The government has come in for a tongue-lashing over its “inappropriate” COVID-19 regulations, with one of the country’s top social development economists warning that rather than bringing the pandemic under control, economic micro-management will instead exacerbate the suffering of the poor.
While stopping short of addressing the alcohol and cigarette ban specifically, Professor Julian May told a virtual conference attended by hundreds of people from across the world that the loss of jobs and desperately needed revenue to the state would negatively impact the critical funding of social protection programmes going forward.
May, director of the University of the Western Cape-based National Research Foundation-Department of Science and Technology Centre of Excellence in Food Security (CoE-FS), was a panellist on the webinar, which examined the impact of COVID-19 on nutritional status and food insecurity.
Referring to findings from three recent studies, May pointed to the fact that half of South Africa’s total population went into the lockdown with no food in their homes. The percentage of respondents reporting no income at all rose from 5% to 15% by the sixth week of the lockdown, and by April, 53% of households said they had run out of money to buy food.
Adults were also going hungry to shield their children, he added, in a reality where 34% of people reported they had gone hungry or went without anything to eat on at least one day during the Level 3 lockdown.
Urging the government to “leave the economy to do its job”, May cited regulations like the one dictating what kind of shoes and clothing South Africans could buy, and the barring of sales of vegetable seeds in the first weeks of lockdown, as among the “unwise” decisions that patently failed to take into account the economic well-being of citizens.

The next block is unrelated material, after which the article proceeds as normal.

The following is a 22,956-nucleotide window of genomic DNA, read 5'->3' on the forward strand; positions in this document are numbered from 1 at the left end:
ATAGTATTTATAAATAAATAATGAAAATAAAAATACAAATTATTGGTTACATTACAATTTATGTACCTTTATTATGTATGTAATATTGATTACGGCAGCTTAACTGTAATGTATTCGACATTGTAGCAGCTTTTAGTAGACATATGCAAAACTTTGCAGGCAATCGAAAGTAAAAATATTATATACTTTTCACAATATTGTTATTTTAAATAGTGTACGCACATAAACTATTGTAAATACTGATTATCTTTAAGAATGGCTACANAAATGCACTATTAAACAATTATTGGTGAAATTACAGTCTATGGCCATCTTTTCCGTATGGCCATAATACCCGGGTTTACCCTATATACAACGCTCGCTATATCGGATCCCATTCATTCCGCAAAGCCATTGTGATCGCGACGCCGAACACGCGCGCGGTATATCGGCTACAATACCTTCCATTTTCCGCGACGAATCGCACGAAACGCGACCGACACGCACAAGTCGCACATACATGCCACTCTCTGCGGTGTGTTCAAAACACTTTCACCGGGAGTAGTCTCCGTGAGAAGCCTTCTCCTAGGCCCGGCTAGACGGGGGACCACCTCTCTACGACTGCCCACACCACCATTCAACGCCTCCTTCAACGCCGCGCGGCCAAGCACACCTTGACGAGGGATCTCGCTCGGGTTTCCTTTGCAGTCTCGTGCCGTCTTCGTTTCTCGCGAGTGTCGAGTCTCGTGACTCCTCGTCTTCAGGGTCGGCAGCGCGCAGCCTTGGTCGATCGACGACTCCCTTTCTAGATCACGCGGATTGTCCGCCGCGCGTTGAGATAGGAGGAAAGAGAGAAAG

“Attempts were made to manage the economy and direct scarce resources rather than focusing on the vital message of what individuals should be doing to self-protect,” he told the meeting, adding that the government was taking action that, everywhere else in the world, had been shown to be unrelated to COVID-19 infection.
“I am extremely anxious about the longer running impact of the loss of jobs and the critical loss of revenue to the state that we very badly need to fund social protection programmes,” May stressed.
Fellow speaker Dr Chantell Witten, an affiliate of the CoE-FS, added her voice to the criticism. Witten, a nutrition specialist at the University of the Free State, said the COVID-19 lockdown had resulted in decreased access to food, inadequate food relief in schools, deepening food poverty and hunger as a result of the economic crisis, along with decreased access to primary health care. This had negatively impacted critical health programmes, including routine immunisation, growth monitoring and malnutrition screening.
“There is speculation of increasingly severe acute malnutrition in a scenario where more than three million people have lost their jobs, two thirds of them women. It’s clear that women-headed households and their children are bearing the brunt of the crisis,” she said.
Witten also pointed out that the R870 cost of the Nutritious Food Basket, which serves as a tool to monitor the cost and affordability of healthy eating, is almost double the child support grant. She added that the cost of milk, fresh fruit and vegetables had increased by as much as 50% during the lockdown.
Both she and May also criticised the government decision early on in the lockdown to bar street traders from operating, with May red-flagging the fact that since most of the country’s poor buy fresh vegetables from these informal sources, this had negatively impacted nutrition.
In COVID-19, the conversation is focused on food availability, relief and delivery. But we can’t address nutrition by only focusing on food. Nutrition security is an integral part of food security, and needs to be taken into account in respect of the long-term effects on children
May cautioned that the COVID-19 pandemic “won’t be the last of these kinds of incidents”, and urged the government to learn from it in order to be better prepared the next time.
“Job losses have an immediate impact on food security, not just of those who were employed, but also those dependent on them. Furthermore, the ability of the government to ramp up/extend social protection depends on the revenue the government can garner.
“The closure of businesses and slowing of the economy will reduce the government’s ability to assist.”
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